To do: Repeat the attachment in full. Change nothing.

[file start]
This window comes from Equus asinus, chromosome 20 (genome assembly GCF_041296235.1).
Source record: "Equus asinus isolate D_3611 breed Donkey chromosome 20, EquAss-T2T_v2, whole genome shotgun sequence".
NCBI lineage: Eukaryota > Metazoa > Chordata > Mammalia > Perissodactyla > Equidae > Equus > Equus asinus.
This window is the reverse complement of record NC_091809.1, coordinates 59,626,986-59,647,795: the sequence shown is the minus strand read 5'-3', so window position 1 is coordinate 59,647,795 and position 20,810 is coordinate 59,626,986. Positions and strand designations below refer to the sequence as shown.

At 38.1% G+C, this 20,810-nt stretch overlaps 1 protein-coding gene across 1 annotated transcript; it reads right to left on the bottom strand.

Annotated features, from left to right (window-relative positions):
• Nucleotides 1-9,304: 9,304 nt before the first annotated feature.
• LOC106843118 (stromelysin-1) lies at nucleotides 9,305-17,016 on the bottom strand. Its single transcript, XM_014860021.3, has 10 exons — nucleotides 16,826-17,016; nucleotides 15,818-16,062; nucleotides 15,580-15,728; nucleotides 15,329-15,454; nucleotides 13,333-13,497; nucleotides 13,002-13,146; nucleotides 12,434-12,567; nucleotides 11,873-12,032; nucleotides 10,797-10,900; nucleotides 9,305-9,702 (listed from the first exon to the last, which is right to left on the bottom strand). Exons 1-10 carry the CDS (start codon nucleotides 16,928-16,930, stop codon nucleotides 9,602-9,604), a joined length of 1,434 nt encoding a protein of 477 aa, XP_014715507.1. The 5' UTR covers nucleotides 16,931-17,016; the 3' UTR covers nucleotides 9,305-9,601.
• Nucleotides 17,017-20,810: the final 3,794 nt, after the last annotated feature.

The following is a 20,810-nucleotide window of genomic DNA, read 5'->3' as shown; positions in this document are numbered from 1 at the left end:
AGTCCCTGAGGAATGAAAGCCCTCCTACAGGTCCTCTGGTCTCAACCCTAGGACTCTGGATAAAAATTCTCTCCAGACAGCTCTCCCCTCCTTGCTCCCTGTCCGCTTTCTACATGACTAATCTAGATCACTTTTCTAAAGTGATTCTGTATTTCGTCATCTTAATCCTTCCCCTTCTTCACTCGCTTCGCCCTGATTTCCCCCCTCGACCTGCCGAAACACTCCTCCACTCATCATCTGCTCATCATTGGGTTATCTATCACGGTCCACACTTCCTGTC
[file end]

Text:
This window comes from Equus asinus, chromosome 20 (genome assembly GCF_041296235.1).
Source record: "Equus asinus isolate D_3611 breed Donkey chromosome 20, EquAss-T2T_v2, whole genome shotgun sequence".
NCBI lineage: Eukaryota > Metazoa > Chordata > Mammalia > Perissodactyla > Equidae > Equus > Equus asinus.
This window is the reverse complement of record NC_091809.1, coordinates 59,626,986-59,647,795: the sequence shown is the minus strand read 5'-3', so window position 1 is coordinate 59,647,795 and position 20,810 is coordinate 59,626,986. Positions and strand designations below refer to the sequence as shown.

At 38.1% G+C, this 20,810-nt stretch overlaps 1 protein-coding gene across 1 annotated transcript; it reads right to left on the bottom strand.

Annotated features, from left to right (window-relative positions):
• Nucleotides 1-9,304: 9,304 nt before the first annotated feature.
• LOC106843118 (stromelysin-1) lies at nucleotides 9,305-17,016 on the bottom strand. Its single transcript, XM_014860021.3, has 10 exons — nucleotides 16,826-17,016; nucleotides 15,818-16,062; nucleotides 15,580-15,728; nucleotides 15,329-15,454; nucleotides 13,333-13,497; nucleotides 13,002-13,146; nucleotides 12,434-12,567; nucleotides 11,873-12,032; nucleotides 10,797-10,900; nucleotides 9,305-9,702 (listed from the first exon to the last, which is right to left on the bottom strand). Exons 1-10 carry the CDS (start codon nucleotides 16,928-16,930, stop codon nucleotides 9,602-9,604), a joined length of 1,434 nt encoding a protein of 477 aa, XP_014715507.1. The 5' UTR covers nucleotides 16,931-17,016; the 3' UTR covers nucleotides 9,305-9,601.
• Nucleotides 17,017-20,810: the final 3,794 nt, after the last annotated feature.

The following is a 20,810-nucleotide window of genomic DNA, read 5'->3' as shown; positions in this document are numbered from 1 at the left end:
AGTCCCTGAGGAATGAAAGCCCTCCTACAGGTCCTCTGGTCTCAACCCTAGGACTCTGGATAAAAATTCTCTCCAGACAGCTCTCCCCTCCTTGCTCCCTGTCCGCTTTCTACATGACTAATCTAGATCACTTTTCTAAAGTGATTCTGTATTTCGTCATCTTAATCCTTCCCCTTCTTCACTCGCTTCGCCCTGATTTCCCCCCTCGACCTGCCGAAACACTCCTCCACTCATCATCTGCTCATCATTGGGTTATCTATCACGGTCCACACTTCCTGTC